It would appear that energy optimization is a property of physical and biological adaptation, and it is very likely that we have both an intuitive biological and a conscious grasp of energy as a biological species.

    I'm not sure the debate over what is tangible versus intangible/abstract is not a mere matter of personal judgment and interpretation of terms (semantics). But it is an interesting thread.
     
  17. Nov 25, 2009 #16

    russ_watters

    User Avatar

    Staff: Mentor

    Drop a paperclip and an anvil on your foot and then see if you still feel that way...
    You drop two different objects on your foot and you know which had more energy. You put your hand in two different glasses of water, feel the difference in temperature and know which has more energy.

    Note also that temperature is a measure of average kinetic energy of a substance.
    Using the same terms you used, it can be said that our eyes, ears, and touch receptors all sense energy as directly as our eyes sense length.

    And the fact that we aren't able to convert between different forms of energy doesn't mean any more than the fact that we aren't able to compare certain distances, such as the distance between you and the apple and the distance between the apple and the sun.
    IMO, it is you who is splitting a hair and adding a technicality to the issue that is confusing the OP.

    The OP wants to know if energy is real. How have you helped convey the answer to that question?
     
    Last edited: Nov 25, 2009
  18. Nov 25, 2009 #17

    A.T.

    User Avatar
    Science Advisor
    Gold Member

    Yes, yes, we also taste energy with our tongue and smell it with our nose because the chemical reactions involve energy. You could just as well argue that we smell time, because the chemical reactions have a duration
    Eyes do not sense length. The concept of length is created in our brains. And unlike with energy we don't need to be taught the definition of it. That was my point in the prev. post which you completely ignored, by talking about receptors again.
    Different forms of energy assigned to completely different phenomena is a different level of abstraction, than length which has only one form and can always be measured in the same way. And the distance between the apple and the sun is just a matter of the range of measurement, which isn't infinite in most devices.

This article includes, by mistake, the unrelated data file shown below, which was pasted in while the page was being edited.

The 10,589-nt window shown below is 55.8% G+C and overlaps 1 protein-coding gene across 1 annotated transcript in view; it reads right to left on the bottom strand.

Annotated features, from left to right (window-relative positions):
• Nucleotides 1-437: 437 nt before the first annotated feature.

In post #8 I already stated that all physical quantities are abstractions making them equally real / unreal.
     
  19. Nov 25, 2009 #18
    No. (In particular, different observers may disagree on whether energy is transferring from A to B or vice versa.)
    Yes, use a bathroom scale. (Energy is proportional to inertia, E=mc2, though it might be more useful to know how much can be thermodynamically harnessed.)
    Kinetic energy of (the centre of mass of) an isolated system (as a whole) isn't physically important, and subtracting that, even (total) kinetic energy of the individual moving parts of a system is frame invariant (not relative).
     
    Last edited: Nov 25, 2009
  20. Nov 25, 2009 #19
    Is this based on the arbitrary choice of sign convention for work done on or by a system? If not, could you provide an example of this type of observation?

    Do you regard E = mc2 as indicating a relative or absolute amount of energy? My intuition says it is relative if only due to the fact that mass and the speed of light require a unit scheme which may be arbitrarily imposed (by conventional custom).

    Again, if the kinetic energy of an isolated system is computed by an observer, say, moving with the center of mass, is this not a relative measure anyway when calculated because mass and velocity are specified in a conventional unit system, which is relative?

    In other words, it is my understanding that the definitions of physical quantities and laws of physics do not change, yet there is no way to determine the absolute energy of a system because the reference frame and the unit system are both arbitrarily imposed. I would find a compelling explaination to the contrary to be of interest.
     
  21. Nov 26, 2009 #20
    It seems to me that ALL kinds of energy that we measure had to be 'derived' (obtained) from mass.
     
Know someone interested in this topic? Share this thread via Reddit, Google+, Twitter, or Facebook




Similar Discussions: The nature energy
  1. Nature of vacuum (Replies: 7)

  2. Nature of energy (Replies: 1)

  3. The nature of time (Replies: 2)

Loading...